If someone doesn’t have their licence to drive and is doing nothing about it at all, the lack of a driver’s licence isn’t the only weakness they are revealing. A second weakness has just been unknowingly shared which, without any pun originally intended – is a lack of personal drive!

There are critical weaknesses such as a person applying for teaching position in a school board without a teaching certificate. All the personality in the world won’t get you in where there is a competition. Some weaknesses are less damaging, such as one’s ignorance of the company’s specific policies and procedures; procedures only an employee of that company would be expected to know. Once again, you would be wise to indicate that you also didn’t know the policies and procedures in your last employment at one time either, but you picked that information up quickly and adhered to them.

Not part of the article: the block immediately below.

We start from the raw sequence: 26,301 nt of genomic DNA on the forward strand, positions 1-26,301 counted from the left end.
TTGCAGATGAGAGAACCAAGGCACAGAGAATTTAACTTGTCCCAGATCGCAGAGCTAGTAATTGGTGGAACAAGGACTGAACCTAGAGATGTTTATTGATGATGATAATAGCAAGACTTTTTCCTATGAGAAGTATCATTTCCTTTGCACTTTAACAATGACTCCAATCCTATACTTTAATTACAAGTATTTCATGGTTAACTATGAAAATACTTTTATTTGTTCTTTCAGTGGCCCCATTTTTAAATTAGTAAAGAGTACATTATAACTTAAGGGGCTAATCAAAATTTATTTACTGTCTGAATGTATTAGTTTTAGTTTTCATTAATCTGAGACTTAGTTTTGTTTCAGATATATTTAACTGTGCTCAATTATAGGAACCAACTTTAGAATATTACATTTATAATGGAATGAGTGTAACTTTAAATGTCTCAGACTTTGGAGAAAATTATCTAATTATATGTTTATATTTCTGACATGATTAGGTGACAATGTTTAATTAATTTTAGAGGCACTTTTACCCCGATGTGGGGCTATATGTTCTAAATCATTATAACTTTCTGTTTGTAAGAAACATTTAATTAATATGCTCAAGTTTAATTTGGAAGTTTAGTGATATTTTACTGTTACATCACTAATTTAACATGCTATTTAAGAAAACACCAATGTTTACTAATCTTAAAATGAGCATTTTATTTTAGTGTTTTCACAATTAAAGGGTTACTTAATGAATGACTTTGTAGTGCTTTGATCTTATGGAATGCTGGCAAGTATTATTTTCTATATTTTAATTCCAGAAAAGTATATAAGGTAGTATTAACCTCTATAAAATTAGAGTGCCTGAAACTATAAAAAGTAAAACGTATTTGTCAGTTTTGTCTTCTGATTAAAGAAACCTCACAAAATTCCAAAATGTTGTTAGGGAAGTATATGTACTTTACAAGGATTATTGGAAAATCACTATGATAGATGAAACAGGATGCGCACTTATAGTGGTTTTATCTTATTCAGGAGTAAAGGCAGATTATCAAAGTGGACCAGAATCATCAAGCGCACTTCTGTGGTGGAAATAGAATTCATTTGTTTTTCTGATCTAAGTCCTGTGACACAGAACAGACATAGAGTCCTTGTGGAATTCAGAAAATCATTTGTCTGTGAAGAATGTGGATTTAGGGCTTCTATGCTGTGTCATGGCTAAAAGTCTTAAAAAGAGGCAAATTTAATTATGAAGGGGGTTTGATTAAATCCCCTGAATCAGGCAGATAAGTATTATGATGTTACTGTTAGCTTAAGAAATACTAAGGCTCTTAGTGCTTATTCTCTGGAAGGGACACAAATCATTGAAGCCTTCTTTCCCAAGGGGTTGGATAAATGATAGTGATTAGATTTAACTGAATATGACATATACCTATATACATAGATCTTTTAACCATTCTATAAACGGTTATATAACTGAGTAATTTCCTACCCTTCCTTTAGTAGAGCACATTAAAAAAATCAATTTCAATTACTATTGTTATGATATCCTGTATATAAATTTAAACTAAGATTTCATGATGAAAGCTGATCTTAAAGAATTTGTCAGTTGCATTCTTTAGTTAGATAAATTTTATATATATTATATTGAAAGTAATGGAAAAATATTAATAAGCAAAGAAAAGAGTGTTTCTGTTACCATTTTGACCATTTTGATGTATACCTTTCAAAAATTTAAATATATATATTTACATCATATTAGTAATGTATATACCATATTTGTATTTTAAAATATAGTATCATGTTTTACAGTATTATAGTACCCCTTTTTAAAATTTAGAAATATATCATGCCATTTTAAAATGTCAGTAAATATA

So, choose what you reveal carefully. State what you are doing to either eliminate the weakness altogether or turn it into a strength. Under no circumstances should you ever tell an interviewer you have no weaknesses. That statement shows arrogance or ignorance; both highly undesirable.





“Hate” Is A Job Interview Killer

“Oh I hate it when people are like that; I really do!”
“Okay, well that about does it. Thanks for coming in, we’ll be in touch.” And they never are. What went wrong?